Toronto-born Sarah Polley on ‘Women Talking’ and the Oscar she didn’t expect to win | Globalnews.ca

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Newly minted Oscar-winner Sarah Polley says the decade she spent away from the director’s chair prepared her for this latest phase of her career.

“It didn’t feel like the end of the world if things didn’t work out this time,” the Toronto-born Polley said during a phone call from Los Angeles a day after her best adapted screenplay win for “Women Talking.”

“I have three kids and I knew that if this film was a total disaster, I would go back to my life and be fairly happy.”

Before adapting and directing the film based on Miriam Toews’ 2018 novel of the same name, Polley’s last movie was the 2012 documentary “Stories We Tell.” Three years after its release, Polley would suffer a debilitating concussion, which sidelined her from filmmaking but also gave her time to raise her three kids and self-reflect.

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Sarah Polley wins her 1st-ever Oscar for ‘Women Talking’

As the lingering effects of her injury lessened, Polly said she returned to filmmaking 10 years older and more comfortable in her skin than she had been in years.

“It’s not my identity, to be a filmmaker,” said Polley. “It’s more connected to my relationship with my children, and so there was some sense in which I could take bigger risks in my career, and bigger risks in my craft because if it didn’t work out, it wasn’t going to kill me.”

That made it easier for her to go into awards season with low expectations, she said. Her identity wasn’t riding on the Academy. She didn’t anticipate a nomination, let alone a win.

It was the first career Oscar for Polley, whose film also received a best picture nomination but lost to the interdimensional drama “Everything Everywhere All at Once.”

“Women Talking” tells the story of a group of women who gather in a hayloft to discuss what steps to take after a series of sexual assaults shocks their remote Mennonite community.

What ensues is a debate about faith, forgiveness and justice that echoes a real-world discourse about violence against women and abuses of power. Its ensemble cast — comprised almost entirely of women — includes Rooney Mara, Claire Foy and Jessie Buckley.

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Polley has repeatedly said it was important for her to centre women’s stories in an industry where that happens all too rarely.

“I just want to thank the Academy for not being mortally offended by the words ‘women’ and ‘talking’ being so close together like that,” Polley said as she accepted the award on Sunday night.

“Miriam Toews wrote an essential novel about a radical act of democracy in which people who don’t agree on every single issue managed to sit together in a room and carve out a way forward together, free of violence.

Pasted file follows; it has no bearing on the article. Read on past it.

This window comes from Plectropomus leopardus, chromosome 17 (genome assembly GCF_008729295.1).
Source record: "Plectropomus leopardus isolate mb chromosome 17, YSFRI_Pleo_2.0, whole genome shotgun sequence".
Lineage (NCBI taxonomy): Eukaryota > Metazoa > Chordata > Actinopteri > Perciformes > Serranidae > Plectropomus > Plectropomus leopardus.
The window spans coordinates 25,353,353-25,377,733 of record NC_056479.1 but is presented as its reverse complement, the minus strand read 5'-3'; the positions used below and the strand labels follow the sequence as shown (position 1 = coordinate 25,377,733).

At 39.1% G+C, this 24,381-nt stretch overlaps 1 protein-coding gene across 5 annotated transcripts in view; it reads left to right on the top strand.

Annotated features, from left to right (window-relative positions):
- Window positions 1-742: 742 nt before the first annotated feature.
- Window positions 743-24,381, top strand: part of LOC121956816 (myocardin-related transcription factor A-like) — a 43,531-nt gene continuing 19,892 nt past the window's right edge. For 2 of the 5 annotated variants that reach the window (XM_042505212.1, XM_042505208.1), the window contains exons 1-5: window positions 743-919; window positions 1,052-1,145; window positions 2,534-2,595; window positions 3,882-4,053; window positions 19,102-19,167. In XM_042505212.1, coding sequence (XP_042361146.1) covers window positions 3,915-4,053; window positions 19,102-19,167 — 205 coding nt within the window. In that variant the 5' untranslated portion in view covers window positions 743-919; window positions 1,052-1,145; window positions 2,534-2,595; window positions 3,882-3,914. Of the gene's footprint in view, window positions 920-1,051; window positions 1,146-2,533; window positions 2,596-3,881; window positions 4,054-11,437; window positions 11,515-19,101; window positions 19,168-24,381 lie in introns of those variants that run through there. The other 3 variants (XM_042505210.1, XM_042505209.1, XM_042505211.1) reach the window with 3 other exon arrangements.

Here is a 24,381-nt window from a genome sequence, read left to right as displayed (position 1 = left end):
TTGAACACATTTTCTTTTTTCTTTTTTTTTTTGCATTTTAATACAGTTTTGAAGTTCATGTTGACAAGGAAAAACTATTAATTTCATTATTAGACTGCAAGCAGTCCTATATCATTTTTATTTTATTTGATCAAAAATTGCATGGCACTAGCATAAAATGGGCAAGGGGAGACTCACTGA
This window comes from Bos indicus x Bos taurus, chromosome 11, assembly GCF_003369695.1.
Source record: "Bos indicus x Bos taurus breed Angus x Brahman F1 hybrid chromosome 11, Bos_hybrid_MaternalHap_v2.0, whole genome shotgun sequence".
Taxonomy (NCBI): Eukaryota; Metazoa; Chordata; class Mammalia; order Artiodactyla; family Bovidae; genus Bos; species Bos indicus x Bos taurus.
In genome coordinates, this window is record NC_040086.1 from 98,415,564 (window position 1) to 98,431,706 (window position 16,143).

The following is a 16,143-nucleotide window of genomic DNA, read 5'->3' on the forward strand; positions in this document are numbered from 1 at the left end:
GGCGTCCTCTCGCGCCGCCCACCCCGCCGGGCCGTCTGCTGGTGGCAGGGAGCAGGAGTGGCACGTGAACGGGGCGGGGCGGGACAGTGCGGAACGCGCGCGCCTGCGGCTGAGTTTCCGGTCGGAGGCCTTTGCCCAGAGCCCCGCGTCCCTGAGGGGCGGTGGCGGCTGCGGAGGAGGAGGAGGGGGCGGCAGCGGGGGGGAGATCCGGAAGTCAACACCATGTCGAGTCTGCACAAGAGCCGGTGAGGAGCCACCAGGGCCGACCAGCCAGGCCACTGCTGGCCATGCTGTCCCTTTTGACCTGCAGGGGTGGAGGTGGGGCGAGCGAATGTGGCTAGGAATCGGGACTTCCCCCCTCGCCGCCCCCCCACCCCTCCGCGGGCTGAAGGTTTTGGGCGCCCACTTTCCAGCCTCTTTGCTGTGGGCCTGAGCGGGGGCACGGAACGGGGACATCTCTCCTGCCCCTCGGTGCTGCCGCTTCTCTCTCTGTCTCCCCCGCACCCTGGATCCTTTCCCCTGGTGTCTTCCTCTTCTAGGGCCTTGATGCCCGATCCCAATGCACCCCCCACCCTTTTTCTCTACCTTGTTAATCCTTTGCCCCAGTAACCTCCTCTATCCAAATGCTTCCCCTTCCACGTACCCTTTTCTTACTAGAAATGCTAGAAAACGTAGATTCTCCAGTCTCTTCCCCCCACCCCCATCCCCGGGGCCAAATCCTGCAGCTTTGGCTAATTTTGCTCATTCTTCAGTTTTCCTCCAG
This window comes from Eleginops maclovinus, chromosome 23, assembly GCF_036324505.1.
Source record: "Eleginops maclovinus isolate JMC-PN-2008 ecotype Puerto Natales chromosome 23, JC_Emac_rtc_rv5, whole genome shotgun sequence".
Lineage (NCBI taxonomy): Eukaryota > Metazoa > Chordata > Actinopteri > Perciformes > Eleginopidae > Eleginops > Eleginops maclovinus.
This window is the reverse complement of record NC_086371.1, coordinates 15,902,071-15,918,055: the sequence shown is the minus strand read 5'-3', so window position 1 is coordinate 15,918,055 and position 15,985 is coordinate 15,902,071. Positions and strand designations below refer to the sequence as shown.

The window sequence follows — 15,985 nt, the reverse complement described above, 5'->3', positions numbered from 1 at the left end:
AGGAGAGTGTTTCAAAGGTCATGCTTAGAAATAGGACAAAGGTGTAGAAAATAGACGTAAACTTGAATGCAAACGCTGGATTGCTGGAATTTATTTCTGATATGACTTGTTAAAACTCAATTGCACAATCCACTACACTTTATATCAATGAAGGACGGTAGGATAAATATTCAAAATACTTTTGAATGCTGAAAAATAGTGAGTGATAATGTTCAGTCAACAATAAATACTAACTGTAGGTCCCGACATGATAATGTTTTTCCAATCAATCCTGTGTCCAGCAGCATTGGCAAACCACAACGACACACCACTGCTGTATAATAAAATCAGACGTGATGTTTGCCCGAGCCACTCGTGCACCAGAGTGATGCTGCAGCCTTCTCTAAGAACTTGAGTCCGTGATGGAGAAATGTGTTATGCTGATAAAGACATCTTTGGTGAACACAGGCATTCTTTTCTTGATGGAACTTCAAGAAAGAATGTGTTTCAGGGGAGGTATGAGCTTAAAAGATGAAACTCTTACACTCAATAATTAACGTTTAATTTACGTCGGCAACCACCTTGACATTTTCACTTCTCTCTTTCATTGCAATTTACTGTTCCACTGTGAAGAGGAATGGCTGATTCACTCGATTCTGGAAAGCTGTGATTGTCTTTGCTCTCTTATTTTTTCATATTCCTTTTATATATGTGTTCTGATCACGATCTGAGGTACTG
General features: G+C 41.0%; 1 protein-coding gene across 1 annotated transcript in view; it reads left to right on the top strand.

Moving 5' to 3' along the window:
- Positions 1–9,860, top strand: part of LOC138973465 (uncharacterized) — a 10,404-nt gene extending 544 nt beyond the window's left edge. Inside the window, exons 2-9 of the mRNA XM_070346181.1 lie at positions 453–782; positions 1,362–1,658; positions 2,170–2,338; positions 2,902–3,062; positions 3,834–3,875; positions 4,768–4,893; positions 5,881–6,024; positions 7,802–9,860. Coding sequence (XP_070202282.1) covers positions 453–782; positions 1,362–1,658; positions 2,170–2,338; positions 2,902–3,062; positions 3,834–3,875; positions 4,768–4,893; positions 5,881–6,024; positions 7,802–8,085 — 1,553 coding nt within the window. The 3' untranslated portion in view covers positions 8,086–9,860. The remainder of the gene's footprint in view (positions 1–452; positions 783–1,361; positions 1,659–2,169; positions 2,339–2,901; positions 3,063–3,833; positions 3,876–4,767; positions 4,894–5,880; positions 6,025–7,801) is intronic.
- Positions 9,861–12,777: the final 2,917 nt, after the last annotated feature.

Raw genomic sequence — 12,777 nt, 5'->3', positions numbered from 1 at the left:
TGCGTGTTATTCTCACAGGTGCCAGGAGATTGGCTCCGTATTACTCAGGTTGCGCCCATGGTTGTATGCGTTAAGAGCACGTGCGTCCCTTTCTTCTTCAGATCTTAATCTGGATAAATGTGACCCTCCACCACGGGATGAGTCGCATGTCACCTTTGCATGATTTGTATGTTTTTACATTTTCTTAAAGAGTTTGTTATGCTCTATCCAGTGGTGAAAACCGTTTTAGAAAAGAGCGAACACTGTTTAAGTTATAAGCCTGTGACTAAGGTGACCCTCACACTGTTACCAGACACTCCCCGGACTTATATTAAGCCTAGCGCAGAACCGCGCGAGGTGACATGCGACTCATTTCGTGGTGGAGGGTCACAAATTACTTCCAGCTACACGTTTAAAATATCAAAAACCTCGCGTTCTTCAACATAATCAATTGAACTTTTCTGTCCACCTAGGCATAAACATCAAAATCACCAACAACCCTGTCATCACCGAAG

“They do so not just by talking but also by listening.”

Polley said she was driven to open her speech with the light jab after hearing a particular and frequent type of feedback to the title of her film.

“I’ve just found it hysterical how incendiary the title ‘Women Talking’ is to people and that they feel personally attacked by it,” said Polley.

“People respond to it as though it’s called ‘Women Shouting At Me for Being a Bad Person’ or “Women Scolding Me.’ It’s just called women talking and it’s actually fairly innocuous. It’s funny to see the distance between what the actual words are and what the defensive responses can be.

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“I do feel people map totally different things onto this film, and come out with different priorities in terms of what it was about, but there have been so many great instances of strangers seeing past the credits to debate and talk in the audience afterwards, which is really a dream come true if you make a film like this.”

Polley’s film beat out “Top Gun: Maverick,” “Living,” “Glass Onion: A Knives Out Mystery,” and “All Quiet on the Western Front.”

She was previously nominated in the same category for the 2007 relationship drama “Away From Her.”

Other Canadian contenders who came away with wins at the Academy Awards included Canadian-American Brendan Fraser who nabbed the best actor award for his role in “The Whale.”

Montreal-born makeup artist Adrien Morot, who was part of the team was also recognized for helping Fraser transform into the 600-pound reclusive professor, took home a statuette for makeup and hairstyling.

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Meanwhile, Toronto director Daniel Roher won best documentary for “Navalny” about the plot to kill Russian anticorruption campaigner Alexei Navalny.

&copy 2023 The Canadian Press





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